Osborne called it wrong on private sector employment

New figures show that the private sector isn't making up for public sector job losses.

New figures show that the private sector isn't making up for public sector job losses.{C}

In November 2010, George Osborne told the House of Commons that private sector job creation would "far outweigh" the job losses in the public sector. The Chancellor, an adherent of the theory of expansionary fiscal contraction, assumed that a bloated public sector was "crowding out" pirvate sector growth.

But today's employment figures tell a different story. Osborne's fiscal contraction has turned out to be, well, contractionary. In the last three months, 67,000 public sector jobs have been lost but just 5,000 private sector jobs have been created. The number of public sector jobs lost in the last year (276,000) now exceeds the number of private sector jobs created (262,000). As a result, unemployment has reached levels not seen for 17 years. There are now 2.64m people (8.3 per cent) out of work, including 1.03m young people. Youth unemployment is now 22 per cent, above the eurozone average of 21.4 per cent.

Over the course of this parliament, the Office for Budget Responsibility still expects private sector job creation to outweigh public sector job losses. By 2017, it forecasts that there will be 1.7 million more private sector jobs and 710,000 fewer public sector jobs. But given that the OBR has already had to raise its forecast for public sector job losses by 310,000, I wouldn't put too much faith in those figures. If the government wants to prevent unemployment hitting three million, it should call a halt to its job cuts now.

George Eaton is political editor of the New Statesman.

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Owen Smith apologises for pledge to "smash" Theresa May "back on her heels"

The Labour leader challenger has retracted his comments. 

Labour leader challenger Owen Smith has apologised for pledging to "smash" Theresa May "back on her heels", a day after vigorously defending his comments.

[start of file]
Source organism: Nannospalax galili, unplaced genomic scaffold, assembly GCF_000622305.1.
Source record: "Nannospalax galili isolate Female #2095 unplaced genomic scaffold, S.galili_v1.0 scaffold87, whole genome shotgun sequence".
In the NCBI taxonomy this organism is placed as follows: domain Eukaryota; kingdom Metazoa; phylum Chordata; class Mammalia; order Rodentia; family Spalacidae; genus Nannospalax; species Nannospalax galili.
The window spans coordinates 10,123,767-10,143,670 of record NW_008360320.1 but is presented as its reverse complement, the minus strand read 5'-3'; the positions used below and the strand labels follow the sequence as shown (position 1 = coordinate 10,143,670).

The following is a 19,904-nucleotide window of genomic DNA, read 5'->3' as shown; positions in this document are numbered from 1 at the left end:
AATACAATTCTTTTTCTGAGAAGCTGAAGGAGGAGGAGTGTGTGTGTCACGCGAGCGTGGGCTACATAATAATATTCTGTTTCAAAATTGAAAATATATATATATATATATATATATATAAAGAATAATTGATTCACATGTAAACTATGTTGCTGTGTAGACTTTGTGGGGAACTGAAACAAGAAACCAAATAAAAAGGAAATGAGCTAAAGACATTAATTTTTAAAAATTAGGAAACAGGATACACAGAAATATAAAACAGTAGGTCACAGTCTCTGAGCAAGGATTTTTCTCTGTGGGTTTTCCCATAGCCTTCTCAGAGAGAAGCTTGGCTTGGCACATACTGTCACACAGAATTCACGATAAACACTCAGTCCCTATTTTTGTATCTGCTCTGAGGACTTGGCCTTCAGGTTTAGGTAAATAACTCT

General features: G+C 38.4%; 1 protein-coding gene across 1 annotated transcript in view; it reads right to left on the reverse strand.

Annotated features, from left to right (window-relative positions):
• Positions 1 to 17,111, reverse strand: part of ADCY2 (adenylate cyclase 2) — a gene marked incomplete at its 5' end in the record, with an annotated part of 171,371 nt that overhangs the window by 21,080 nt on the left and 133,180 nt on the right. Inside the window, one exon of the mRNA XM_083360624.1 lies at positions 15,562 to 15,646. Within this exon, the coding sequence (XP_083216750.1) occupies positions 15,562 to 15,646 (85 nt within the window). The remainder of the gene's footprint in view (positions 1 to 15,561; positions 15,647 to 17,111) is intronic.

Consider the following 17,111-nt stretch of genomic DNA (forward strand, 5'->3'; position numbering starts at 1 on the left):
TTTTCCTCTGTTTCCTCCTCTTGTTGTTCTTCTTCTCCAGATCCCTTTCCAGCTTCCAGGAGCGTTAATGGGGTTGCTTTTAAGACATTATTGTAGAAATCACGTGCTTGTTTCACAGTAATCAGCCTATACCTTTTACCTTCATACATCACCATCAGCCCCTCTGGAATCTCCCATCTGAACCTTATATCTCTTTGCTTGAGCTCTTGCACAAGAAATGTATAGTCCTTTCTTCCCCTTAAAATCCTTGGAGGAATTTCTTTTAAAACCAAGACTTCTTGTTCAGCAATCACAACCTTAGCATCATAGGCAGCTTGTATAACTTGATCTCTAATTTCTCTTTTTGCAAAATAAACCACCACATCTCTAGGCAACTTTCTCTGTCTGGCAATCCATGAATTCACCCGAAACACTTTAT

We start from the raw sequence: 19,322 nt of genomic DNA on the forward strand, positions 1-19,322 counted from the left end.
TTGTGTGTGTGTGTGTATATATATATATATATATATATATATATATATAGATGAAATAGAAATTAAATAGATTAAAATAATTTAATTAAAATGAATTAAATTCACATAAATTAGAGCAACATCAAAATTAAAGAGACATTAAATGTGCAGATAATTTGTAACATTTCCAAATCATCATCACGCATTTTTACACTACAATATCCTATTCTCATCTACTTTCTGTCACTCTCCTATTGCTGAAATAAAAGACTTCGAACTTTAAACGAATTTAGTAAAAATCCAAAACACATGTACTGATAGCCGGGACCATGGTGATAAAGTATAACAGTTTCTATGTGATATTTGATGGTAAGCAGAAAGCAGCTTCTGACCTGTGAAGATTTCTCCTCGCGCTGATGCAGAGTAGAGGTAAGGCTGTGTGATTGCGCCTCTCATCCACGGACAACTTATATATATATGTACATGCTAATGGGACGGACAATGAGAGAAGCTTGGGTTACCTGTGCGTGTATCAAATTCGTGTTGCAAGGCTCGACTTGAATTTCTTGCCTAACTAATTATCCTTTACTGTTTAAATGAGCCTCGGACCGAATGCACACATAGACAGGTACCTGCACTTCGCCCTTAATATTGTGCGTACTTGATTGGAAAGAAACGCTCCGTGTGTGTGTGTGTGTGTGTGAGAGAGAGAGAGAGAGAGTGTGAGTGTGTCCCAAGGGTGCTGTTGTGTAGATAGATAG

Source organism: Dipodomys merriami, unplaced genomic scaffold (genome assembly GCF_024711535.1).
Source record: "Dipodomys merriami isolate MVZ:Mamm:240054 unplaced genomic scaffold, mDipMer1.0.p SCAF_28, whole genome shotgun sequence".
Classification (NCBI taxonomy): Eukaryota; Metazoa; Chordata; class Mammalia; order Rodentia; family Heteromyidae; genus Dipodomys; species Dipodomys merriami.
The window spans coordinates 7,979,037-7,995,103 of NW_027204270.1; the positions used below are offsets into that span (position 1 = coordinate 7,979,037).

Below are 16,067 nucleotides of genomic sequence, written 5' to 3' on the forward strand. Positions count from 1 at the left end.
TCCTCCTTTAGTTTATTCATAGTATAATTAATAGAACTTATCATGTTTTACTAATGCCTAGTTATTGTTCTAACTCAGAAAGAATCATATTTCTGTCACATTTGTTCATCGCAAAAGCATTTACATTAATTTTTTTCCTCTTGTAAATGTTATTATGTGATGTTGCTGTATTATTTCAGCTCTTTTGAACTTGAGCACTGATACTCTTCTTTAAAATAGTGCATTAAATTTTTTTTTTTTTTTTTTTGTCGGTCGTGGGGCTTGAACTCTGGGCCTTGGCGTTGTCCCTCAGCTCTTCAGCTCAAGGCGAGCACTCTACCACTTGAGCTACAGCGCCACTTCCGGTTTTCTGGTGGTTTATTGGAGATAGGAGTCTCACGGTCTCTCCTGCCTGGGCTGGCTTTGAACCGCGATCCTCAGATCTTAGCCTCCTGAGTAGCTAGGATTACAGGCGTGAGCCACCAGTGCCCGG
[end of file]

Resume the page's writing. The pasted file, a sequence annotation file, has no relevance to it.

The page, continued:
During a speech at a campaign event on Wednesday, Smith had declared of the prime minister, known for wearing kitten heels:

"I'll be honest with you, it pained me that we didn’t have the strength and the power and the vitality to smash her back on her heels and argue that these our values, these are our people, this is our language that they are seeking to steal.”

When pressed about his use of language, Smith told journalists he was using "robust rhetoric" and added: "I absolutely stand by those comments."

But on Thursday, a spokesman for the campaign said Smith regretted his choice of words: "It was off script and on reflection it was an inappropriate choice of phrase and he apologises for using it."

Since the murder of the MP Jo Cox in June, there has been attempt by some in politics to tone down the use of violent metaphors and imagery. 

Others though, have stuck with it - despite Jeremy Corbyn's call for a "kinder, gentler politics" his shadow Chancellor, John McDonnell, described rebel MPs as a "lynch mob without the rope"

Smith's language has come under scrutiny before. In 2010, when writing about the Tory/Lib-Dem coalition, he asked: "Surely, the Liberal will file for divorce as soon as the bruises start to show through the make-up?"

After an outcry over the domestic violence metaphor, Smith edited the piece.